CAESAR'S MESSIAH: The Roman Conspiracy to Invent Jesus

Lauston, do you know about this? OFFICIAL VERSION Seven of today’s most controversial Bible scholars reveal their shocking conclusions about the origins of Christianity. Based on the best-selling religious studies book by Joseph Atwill, this documentary shows that Jesus is not a historical figure, the events of Jesus’ life were based on a Roman military campaign, his supposed second coming refers to a historical event that already occurred, the teachings of Christ came from the ancient pagan mystery schools, and the Gospels were written by a family of Caesars and their supporters, who left us documents to prove it.

Dissecting the history and literature of this time, the scholars show that the Gospels are a sophisticated pro-Roman multi-layered allegorical text that could not have been written by simple Jewish fishermen. Noting that the history officially provided by the Church does not hold up to rigorous scrutiny, the scholars agree that Christianity was used as a political tool to control the masses of the day, and is still being used this way today.

I stumbled on this, this morning am listening to it, curious, interesting. I have no basis to rate it as for seriousness except that the narrative sounds rational, (lacking red flags). It would be fun to hear what some of you who are more historically informed think about it.

Yep. Atwill fell backwards into money in the 1990’s and instead of doing something useful, took up this hobby of making up history. He puts stuff out, it gets debunked, then he goes silent for a while and puts out the same thing as if it were a new discovery. He is of course right that the early history of the church doesn’t hold up to scrutiny, but there was still something calling itself a movement and creating documents in the first century. For Atwill to be right, all the historical data on that would have to be wrong. He claims the whole thing was just made up at some late date.

Richard Carrier covers theories like this in one of his intros. It might have been the print version of “Not the Impossible Faith”, but the free version doesn’t look like it has it.

Or maybe it was Proving History, where he talks about how you use Bayesian analysis. Anyway, skip this guy, go with Carrier, or Fitzgerald. They are both down to earth and fun to listen to.


Yeah, listening to Atwill talk in various other videos, I find him a bit irritating and he wastes a lot of time. I’ve thought about commenting: 'Stop telling us how great and convincing the evidence is, can you just f’n start listing your evidence - let us form our own f’n opinions. MD Murdock impresses me the most. It seems like she’s got her ducks in a row better. She does speak the languages and has read a vast quantity of ancient literature, if her research is authentic, seems worth paying attention to. I’m in early days of acquainting myself with this jazz. Or there serious objection to her body of evidence?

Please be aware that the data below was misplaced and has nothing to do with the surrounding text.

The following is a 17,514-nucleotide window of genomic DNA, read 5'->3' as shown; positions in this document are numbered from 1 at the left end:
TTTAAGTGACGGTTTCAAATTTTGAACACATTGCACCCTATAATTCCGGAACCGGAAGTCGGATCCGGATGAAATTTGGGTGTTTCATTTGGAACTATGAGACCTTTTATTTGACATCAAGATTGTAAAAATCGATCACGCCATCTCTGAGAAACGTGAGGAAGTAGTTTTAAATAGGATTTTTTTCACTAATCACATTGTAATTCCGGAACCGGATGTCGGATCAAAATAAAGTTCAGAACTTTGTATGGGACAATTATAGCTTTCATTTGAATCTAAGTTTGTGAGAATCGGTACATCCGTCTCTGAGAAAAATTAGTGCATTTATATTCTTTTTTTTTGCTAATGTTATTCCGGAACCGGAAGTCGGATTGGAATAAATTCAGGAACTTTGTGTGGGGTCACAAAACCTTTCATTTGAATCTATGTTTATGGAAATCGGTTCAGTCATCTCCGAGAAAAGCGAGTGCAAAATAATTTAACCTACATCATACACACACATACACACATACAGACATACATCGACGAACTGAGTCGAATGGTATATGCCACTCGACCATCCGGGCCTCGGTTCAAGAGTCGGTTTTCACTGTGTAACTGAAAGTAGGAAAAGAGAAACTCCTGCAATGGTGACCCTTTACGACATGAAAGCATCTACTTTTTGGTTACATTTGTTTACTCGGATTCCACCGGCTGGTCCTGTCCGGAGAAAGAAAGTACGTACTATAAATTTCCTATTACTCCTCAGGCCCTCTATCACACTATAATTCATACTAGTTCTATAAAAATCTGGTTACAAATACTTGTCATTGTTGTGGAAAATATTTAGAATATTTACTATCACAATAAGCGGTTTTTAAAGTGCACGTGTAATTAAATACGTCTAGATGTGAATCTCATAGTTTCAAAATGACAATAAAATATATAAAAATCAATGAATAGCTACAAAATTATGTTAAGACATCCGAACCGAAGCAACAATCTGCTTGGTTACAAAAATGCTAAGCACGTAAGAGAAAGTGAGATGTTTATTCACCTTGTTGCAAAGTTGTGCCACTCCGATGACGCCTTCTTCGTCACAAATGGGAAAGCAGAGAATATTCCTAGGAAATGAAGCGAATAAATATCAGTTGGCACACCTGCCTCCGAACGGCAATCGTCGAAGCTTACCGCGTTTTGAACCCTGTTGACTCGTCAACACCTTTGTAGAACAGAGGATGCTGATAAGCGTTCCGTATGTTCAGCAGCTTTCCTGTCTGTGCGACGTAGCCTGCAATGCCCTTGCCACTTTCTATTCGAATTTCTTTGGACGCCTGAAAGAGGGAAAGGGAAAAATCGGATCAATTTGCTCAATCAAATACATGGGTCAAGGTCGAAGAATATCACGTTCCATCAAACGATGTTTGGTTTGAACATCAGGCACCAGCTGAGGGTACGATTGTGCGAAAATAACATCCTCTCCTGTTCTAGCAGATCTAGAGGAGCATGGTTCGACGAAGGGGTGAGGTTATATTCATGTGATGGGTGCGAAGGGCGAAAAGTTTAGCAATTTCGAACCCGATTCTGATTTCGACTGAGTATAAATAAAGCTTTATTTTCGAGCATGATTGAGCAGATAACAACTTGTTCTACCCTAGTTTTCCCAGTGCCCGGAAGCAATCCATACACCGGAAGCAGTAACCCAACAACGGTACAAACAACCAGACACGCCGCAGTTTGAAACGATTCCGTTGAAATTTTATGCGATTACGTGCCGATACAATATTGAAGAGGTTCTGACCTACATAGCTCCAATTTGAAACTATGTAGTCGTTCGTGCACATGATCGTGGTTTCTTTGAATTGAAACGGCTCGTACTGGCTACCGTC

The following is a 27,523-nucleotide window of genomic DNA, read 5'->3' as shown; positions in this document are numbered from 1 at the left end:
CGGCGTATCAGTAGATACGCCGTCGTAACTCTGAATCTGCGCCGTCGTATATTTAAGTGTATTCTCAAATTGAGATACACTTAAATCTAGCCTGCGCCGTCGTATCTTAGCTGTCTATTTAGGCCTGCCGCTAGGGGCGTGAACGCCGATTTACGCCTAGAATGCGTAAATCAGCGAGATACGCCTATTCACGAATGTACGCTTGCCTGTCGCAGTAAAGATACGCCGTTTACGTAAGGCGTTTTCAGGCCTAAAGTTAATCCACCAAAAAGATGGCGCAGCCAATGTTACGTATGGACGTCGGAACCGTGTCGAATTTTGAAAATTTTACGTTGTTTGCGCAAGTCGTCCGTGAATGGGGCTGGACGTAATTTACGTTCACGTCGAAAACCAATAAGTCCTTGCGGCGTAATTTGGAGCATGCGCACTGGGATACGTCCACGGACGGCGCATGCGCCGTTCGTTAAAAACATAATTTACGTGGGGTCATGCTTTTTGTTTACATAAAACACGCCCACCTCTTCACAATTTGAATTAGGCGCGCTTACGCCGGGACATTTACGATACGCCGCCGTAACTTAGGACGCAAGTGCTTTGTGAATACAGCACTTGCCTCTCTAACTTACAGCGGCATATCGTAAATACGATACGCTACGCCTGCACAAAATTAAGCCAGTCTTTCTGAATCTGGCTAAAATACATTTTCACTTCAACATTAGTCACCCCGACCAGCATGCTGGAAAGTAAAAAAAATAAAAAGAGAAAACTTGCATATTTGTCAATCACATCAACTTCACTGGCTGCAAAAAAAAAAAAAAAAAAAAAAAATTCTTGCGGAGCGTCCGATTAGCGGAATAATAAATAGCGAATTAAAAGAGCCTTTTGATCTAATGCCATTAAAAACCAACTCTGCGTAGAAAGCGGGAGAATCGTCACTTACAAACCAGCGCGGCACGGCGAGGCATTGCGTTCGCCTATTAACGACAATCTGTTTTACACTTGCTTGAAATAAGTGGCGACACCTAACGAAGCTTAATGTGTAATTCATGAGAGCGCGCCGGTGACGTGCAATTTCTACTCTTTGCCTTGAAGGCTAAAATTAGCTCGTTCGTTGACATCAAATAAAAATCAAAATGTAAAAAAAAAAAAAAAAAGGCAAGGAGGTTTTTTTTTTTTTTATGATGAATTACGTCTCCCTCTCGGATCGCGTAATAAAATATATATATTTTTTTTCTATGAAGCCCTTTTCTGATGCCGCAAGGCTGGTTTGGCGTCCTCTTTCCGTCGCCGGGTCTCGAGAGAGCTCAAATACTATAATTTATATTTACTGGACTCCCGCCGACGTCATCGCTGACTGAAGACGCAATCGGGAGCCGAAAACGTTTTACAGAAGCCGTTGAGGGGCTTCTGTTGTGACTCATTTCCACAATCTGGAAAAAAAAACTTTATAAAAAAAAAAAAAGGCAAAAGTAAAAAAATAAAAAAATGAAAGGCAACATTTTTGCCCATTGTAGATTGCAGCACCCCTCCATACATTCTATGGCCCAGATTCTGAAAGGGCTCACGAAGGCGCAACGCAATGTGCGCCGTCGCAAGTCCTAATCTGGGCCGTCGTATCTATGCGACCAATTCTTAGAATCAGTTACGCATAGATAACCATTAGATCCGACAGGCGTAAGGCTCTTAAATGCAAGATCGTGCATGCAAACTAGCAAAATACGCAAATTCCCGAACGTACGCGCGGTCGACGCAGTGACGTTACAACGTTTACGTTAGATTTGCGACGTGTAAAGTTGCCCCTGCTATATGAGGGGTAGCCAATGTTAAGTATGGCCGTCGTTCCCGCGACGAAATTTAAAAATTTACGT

>When you say Atwill is making it up, are you talking about the whole Caesar and house of Flavian angle?

What about the typology interpretation? That makes a lot of sense, {thought I had something to add here but three tries later, forget about it.}

“typology” is that the correct term for stories getting turned over and interwoven with other stories, or themes?

You ever written about it? I’m certainly curious, would love to read what you (or anyone else) has to share or add.

Alrighty then, moving right along. -

Atwill’s Cranked-up Jesus


… To get the gist you can check out his PR puff piece. Thomas Verenna has already written a deconstruction of that. Notably even Acharya S (D.M. Murdock) doesn’t buy Atwill’s thesis, declaring that she does “not concur with Atwill’s Josephus/Flavian thesis” and that “the Flavians, including Josephus, did not compose the canonical gospels as we have them.” Robert Price has similarly soundly debunked his book, even after strongly wanting to like it. …

I was heartened to read that (highlighted sentence) near the beginning. I looked at Google Scholar and DM Murdock is listed, but most for books, which I guess I can’t assume to be peer reviewed. Don’t suppose know how much peer review her work has been subjected to?



That last sentence applied to me, it’s a theory too sweet not to want to believe. Sort of like Mary of Magdalene having born a child with Jesus.

But, alas evidence is evidence, and myth is myth, even if one likes the myth. (For instance, how I’d love to believe manmade global warming hasn’t set our course on a straight road to complete self-destruction - but physical evidence is physical evidence.)

thought I’d toss that in so my pals don’t think I’ve forgotten :wink:
Even if it's turned out to be total deadend ;- )